‘Below standard’ – MPs receive apology over ongoing issues with parliamentary phone system

Parliamentary officials have acknowledged recent outages affecting handsets of MPs and peers, and offered reassurances that an upgrade programme will deliver an improved service by the end of the year

MPs have been offered an apology after parliamentary officials acknowledged that the Palace of Westminster’s phone system has suffered weeks of technical issues.

Oversight bodies the House of Commons Commission and the Lords Services Committee – which, in recent weeks, have faced a number of parliamentary questions on the issue – have acknowledged two separate instances in which telephone handsets manufactured by telecoms firm Polycom have stopped working. In between which, the overall performance of the system has been “below standard”, the commission has acknowledged.

The first acknowledged outage came on Friday 12 April, when “the Parliamentary Digital Service (PDS) were made aware of a potential issue affecting Polycom telephone handsets, used with the Microsoft telephone service”, according to Labour peer Baroness McIntosh of Hudnall.

“Following a thorough investigation, a root cause was identified and resolved on Tuesday 16 April 2024,” she added.

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In an update provided last week, Conservative MP Sir Charles Walker – who sits on the House of Commons Commission – revealed that the telephony platform had suffered another outage on Thursday 9 May. This shutdown occurred after “one of two external servers… experienced issues… and any device that attempted to connect to this server was impacted by the outage” .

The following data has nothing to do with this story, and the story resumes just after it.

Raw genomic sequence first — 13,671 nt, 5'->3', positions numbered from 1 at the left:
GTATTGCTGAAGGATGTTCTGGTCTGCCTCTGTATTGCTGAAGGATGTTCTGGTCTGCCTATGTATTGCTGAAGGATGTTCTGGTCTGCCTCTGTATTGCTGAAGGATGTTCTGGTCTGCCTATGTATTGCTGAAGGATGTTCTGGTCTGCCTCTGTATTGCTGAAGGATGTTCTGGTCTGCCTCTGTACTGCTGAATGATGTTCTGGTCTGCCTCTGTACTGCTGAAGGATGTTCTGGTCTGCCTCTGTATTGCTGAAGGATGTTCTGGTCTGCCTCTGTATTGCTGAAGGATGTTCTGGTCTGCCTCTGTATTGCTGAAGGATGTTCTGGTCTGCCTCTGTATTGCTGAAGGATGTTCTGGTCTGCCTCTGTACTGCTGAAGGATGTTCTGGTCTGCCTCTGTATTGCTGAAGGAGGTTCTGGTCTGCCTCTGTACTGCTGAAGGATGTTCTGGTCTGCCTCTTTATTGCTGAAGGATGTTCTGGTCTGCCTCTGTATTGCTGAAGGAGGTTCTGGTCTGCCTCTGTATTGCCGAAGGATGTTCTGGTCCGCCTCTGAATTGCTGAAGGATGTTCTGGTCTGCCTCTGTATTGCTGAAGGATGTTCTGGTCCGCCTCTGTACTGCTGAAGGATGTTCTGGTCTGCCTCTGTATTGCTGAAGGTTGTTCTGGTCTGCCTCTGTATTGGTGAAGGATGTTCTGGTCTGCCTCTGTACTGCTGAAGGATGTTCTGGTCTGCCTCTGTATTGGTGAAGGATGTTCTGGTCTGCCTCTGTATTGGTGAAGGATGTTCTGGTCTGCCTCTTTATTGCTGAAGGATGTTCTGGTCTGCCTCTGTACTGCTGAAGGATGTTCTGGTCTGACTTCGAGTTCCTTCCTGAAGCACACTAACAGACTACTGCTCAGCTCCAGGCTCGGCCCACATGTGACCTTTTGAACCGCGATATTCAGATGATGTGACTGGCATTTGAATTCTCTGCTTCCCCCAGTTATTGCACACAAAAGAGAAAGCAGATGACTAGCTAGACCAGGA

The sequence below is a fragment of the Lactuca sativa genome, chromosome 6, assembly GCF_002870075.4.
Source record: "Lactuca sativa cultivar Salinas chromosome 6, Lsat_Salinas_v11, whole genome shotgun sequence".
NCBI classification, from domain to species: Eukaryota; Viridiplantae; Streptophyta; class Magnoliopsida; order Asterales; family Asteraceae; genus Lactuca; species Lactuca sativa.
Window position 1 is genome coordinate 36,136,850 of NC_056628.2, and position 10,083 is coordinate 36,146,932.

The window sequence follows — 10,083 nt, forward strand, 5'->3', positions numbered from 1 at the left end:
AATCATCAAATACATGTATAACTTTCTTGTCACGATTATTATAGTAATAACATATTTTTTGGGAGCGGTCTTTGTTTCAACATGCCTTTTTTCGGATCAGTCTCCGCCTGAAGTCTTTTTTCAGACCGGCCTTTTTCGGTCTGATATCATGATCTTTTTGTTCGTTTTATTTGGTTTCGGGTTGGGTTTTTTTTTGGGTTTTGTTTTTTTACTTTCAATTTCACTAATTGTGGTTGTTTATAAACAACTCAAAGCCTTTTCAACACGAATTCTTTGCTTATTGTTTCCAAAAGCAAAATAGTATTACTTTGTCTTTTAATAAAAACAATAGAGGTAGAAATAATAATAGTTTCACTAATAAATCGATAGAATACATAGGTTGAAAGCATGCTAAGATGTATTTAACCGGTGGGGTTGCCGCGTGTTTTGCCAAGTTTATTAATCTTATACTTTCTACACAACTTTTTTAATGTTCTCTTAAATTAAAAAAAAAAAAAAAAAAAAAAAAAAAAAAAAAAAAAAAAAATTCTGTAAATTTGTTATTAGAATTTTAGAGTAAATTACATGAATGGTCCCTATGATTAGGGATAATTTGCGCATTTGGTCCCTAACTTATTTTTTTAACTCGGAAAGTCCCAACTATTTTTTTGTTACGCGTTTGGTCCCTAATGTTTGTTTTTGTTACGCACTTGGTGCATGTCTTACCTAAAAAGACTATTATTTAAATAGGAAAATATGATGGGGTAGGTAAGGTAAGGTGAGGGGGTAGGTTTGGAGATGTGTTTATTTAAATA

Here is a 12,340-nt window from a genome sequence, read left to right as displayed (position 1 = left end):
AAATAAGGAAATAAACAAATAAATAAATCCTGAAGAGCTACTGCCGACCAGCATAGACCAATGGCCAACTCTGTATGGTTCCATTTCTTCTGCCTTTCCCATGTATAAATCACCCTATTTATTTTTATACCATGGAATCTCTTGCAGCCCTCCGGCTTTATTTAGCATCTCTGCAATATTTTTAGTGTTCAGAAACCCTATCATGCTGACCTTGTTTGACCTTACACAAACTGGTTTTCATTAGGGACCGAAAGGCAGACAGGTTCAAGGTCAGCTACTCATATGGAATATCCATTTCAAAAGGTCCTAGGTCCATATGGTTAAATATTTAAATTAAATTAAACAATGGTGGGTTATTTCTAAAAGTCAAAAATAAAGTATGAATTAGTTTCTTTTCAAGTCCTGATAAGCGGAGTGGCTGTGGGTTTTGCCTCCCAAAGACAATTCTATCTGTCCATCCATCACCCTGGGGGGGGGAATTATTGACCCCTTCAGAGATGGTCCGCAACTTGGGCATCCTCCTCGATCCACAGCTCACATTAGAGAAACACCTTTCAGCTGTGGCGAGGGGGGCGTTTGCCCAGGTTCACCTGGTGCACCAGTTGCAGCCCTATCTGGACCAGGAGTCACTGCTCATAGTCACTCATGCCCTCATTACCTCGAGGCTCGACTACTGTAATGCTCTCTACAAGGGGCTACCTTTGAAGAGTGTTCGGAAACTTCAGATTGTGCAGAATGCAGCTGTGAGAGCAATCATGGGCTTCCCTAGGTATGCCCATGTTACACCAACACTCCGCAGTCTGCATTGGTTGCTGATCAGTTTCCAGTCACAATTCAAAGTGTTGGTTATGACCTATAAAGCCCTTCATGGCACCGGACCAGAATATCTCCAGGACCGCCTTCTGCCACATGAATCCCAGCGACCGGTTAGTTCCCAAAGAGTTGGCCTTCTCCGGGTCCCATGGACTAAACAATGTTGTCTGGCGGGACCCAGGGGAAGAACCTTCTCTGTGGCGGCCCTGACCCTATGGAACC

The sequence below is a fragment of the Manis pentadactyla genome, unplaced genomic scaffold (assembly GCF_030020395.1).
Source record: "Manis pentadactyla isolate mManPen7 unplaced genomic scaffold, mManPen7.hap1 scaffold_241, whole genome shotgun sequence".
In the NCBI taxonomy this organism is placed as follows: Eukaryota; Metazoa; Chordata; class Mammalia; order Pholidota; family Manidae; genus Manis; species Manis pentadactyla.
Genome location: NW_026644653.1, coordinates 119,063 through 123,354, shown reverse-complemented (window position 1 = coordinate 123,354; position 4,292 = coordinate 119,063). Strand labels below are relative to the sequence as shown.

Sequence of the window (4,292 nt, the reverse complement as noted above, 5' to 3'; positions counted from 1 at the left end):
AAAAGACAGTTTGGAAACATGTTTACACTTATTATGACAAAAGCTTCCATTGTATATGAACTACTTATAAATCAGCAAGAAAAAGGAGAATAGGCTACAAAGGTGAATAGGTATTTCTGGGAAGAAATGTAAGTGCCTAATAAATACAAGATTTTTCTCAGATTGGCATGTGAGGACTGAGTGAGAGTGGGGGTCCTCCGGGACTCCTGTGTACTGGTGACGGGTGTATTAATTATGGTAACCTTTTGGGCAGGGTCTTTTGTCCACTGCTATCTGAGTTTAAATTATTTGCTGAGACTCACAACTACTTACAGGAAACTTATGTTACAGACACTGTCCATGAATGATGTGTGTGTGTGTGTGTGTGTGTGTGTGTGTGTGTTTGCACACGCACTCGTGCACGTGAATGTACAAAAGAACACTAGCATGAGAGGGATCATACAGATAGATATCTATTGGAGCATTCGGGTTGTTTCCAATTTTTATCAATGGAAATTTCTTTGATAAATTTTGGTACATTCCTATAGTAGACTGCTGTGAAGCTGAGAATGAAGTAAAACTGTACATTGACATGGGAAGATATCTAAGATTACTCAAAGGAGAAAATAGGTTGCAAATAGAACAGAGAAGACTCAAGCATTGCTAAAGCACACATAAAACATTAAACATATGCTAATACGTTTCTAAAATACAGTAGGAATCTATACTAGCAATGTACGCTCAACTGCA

Those handsets which communicated with the other of the two servers “did not experience an outage”, according to Walker.

“The first report the Digital Service received of handsets not working was at 12.13pm on Thursday 9 May,” he said, in comments published last week. “The team declared a major incident shortly afterwards and service was restored at 9.46am on 10 May.”

The commission representative apologised to his colleagues and offered assurances that an ongoing upgrade project to deliver a new telephony system will improve services.

“I am sorry that… all colleagues continue to experience inconvenience in telephony services which are currently below standard,” he said. “The latest issue with handsets underlines the need for the solution which the Parliamentary Digital Service is implementing later this year. The Voice Programme is upgrading and replacing the existing telephony infrastructure and when implemented, handsets will have 99.999% reliability of connecting.”

PublicTechnology made several attempts to contact Polycom – which is now known simply as Poly, and is owned by HP – but received no response.

Sam Trendall

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